Thanks to several weeks of mandated “stay-at-home” here in Colorado, my wife and I limit our trips to the grocery store to every ten days or so. In turn, we’re digging deeper into our freezer, discovering a rather exotic world of forgotten foods. We found a box of gourmet croissants the other day that hadn’t quite earned their expiration date (score!) We also found ingredients to a “healthy” dog food recipe, which will probably never become dog food. But mostly we’re unearthing frozen vegetables; the ones passed over for months (years?) in favor of peas and carrots. And now that we’re out of peas and carrots? Suddenly we’re eating more cauliflower. Cauliflower?
Here’s my earliest
nightmare memory of cauliflower; maybe yours too. 1) steam the florets fresh in a big pot. 2) sprinkle a little Parmesan cheese on top. 3) call it good. News flash: cauliflower isn’t good that way – not at all. It’s just colorless and tasteless, and I remember thinking what in God’s name am I eating here – tree roots? In my childhood evaluation, cauliflower rated below spinach and broccoli. Miles below peas and carrots.
Today’s cauliflower is a whole different animal (er, vegetable). It’s being described as “the new kale”. You see, someone discovered how to “rice” cauliflower a few years ago and suddenly it’s a trendsetting side dish. Someone else discovered how to make crust out of cauliflower and suddenly it’s an option for pizzas. Cauliflower’s popularity surge is probably because of what it doesn’t offer. 85% fewer calories than white rice. 23 times fewer carbohydrates than a wheat pizza crust. There’s even a vegan form of Gruyère cheese out there, with cauliflower as the main ingredient. Keto and Paleo fans are flocking to this great imposter.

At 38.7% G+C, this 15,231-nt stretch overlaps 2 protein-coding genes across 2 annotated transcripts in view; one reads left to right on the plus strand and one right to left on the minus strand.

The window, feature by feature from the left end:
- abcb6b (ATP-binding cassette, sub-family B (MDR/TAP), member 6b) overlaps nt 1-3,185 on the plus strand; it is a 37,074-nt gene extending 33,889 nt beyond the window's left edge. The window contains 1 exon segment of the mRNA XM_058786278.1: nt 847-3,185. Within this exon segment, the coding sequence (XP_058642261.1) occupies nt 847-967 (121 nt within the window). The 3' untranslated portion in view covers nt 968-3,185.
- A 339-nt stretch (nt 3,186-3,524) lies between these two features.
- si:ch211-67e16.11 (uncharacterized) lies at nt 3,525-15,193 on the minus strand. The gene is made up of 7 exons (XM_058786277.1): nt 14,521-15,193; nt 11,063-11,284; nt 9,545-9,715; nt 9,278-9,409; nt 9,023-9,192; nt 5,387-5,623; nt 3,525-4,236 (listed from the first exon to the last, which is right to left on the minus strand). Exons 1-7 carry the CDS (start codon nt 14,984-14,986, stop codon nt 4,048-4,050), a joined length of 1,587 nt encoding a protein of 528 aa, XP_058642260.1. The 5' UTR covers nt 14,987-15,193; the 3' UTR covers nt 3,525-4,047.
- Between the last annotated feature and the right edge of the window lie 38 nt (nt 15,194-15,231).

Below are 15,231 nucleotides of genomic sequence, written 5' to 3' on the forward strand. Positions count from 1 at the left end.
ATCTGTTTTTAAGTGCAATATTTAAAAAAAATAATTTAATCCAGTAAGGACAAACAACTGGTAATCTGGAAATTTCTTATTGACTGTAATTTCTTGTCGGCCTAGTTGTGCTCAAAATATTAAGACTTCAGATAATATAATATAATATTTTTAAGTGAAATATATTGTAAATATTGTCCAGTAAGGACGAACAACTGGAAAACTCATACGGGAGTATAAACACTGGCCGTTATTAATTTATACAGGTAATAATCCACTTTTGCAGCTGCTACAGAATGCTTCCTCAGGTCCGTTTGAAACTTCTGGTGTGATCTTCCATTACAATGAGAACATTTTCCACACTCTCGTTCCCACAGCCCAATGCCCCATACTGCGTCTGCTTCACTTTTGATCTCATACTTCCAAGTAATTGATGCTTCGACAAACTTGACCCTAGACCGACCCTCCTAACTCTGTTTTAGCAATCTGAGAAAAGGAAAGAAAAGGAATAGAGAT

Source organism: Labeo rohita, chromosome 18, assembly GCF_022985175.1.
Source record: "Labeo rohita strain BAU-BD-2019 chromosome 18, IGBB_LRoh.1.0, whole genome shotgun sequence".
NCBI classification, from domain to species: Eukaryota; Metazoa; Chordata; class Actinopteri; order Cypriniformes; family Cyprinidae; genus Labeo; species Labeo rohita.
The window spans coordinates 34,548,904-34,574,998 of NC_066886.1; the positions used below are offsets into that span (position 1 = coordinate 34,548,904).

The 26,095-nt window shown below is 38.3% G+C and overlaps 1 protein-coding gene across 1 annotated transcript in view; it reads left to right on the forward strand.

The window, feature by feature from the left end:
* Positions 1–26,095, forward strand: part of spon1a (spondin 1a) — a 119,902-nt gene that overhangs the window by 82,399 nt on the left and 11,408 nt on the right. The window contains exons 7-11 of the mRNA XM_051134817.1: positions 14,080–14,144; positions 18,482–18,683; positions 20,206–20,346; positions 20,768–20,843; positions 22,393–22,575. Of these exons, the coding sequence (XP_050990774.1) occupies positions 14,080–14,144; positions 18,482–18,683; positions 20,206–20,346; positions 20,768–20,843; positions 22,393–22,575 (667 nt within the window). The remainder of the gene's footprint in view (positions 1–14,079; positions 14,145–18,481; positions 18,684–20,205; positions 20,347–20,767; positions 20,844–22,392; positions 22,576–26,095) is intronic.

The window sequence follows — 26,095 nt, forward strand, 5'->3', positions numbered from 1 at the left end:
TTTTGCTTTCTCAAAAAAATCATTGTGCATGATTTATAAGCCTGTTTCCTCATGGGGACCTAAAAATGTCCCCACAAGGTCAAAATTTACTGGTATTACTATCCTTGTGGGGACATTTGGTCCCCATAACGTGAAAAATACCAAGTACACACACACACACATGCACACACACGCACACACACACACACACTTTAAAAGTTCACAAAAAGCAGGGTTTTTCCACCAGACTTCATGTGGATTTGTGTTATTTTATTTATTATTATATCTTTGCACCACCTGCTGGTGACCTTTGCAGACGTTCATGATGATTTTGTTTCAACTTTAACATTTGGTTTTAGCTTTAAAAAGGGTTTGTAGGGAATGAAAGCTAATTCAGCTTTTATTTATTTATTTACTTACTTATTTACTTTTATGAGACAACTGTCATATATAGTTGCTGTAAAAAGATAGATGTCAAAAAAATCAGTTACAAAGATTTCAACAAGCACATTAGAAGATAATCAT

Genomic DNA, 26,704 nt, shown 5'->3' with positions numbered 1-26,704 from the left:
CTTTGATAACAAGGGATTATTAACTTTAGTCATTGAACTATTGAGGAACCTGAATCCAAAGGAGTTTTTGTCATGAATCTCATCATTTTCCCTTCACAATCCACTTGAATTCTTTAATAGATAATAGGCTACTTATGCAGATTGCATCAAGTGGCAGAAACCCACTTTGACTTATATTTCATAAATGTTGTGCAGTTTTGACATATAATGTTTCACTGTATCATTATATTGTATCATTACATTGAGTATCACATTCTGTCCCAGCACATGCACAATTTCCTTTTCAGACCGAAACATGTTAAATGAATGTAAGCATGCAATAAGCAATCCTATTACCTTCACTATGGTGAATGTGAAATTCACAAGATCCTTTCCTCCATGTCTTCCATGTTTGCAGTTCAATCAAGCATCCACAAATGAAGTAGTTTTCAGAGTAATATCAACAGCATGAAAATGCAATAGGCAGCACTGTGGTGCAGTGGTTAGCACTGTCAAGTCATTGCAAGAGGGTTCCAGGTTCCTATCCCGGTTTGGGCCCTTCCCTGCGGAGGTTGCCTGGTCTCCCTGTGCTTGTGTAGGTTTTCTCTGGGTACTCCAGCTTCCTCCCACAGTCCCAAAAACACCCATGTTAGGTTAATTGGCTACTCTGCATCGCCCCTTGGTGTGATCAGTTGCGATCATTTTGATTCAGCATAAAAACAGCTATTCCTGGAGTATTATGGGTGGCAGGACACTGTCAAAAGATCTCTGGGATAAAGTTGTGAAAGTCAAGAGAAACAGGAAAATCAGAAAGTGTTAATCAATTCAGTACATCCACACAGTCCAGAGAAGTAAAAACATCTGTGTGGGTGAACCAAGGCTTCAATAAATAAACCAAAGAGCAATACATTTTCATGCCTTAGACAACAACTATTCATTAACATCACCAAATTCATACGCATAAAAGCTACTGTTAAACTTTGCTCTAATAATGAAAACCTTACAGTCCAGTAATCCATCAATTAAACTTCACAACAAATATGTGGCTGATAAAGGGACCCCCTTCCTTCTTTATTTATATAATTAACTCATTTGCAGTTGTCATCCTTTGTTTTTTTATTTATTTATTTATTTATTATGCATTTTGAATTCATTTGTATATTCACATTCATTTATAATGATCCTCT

The data backs up the newfound power in the flower. Sales of cauliflower are up 40% in the last four years. We’re now buying less cabbage and garlic than cauliflower (in my case, way-y-y-y less cabbage). Cauliflower’s green leaves are the latest addition to salad bars. Aldi, the German company with a delicious cheesy-cauliflower rice (more cheese, less flower), claims it’s now its top-selling product. Aldi capitalizes on this volley of cauli with other products, like tortilla chips and gnocchi. Tortilla chips made out of cauliflower? Now that’s just wrong, people.
Cauliflower falls under the same veggie species as the Brussel sprout (as well as broccoli, cabbage, and kale), and I think those little green buds deserve a debt of gratitude. Brussel sprouts may be the original edgy veggie. Back in the day, Mom prepared them the same way as cauliflower (and the same way she prepared every other legume in the world) – steamed with a sprinkle of canned cheese. They were awful. But years later we have sliced and diced Brussel sprouts buried within liberal helpings of grilled bacon and onions. Genius. It’s like you’re only eating bacon and onions, with a slight aftertaste of Brussel sprouts.
Taken the same way, cauliflower now lands on my “consumables” list. I prefer the riced version with cheese (cheese makes everything better). The hybrid pizza crusts aren’t too bad, like cauliflower with cornmeal. Maybe I’ll even give the vegan Gruyère a try. In other words, as long as cauliflower is an ingredient – not the whole enchilada – I’ll bite.
Kale may now be passé, with white becoming the new green (although cauliflower also comes in orange, green, and purple). Take your pick: roasted, grilled, fried, steamed (aka boring), pickled, or raw. Plant cauliflower seeds in your garden and you’ll have full heads in 30 days or less. With all this demand for stand-in veggies, your next bite may beg the question, “is it flour or is it flower“?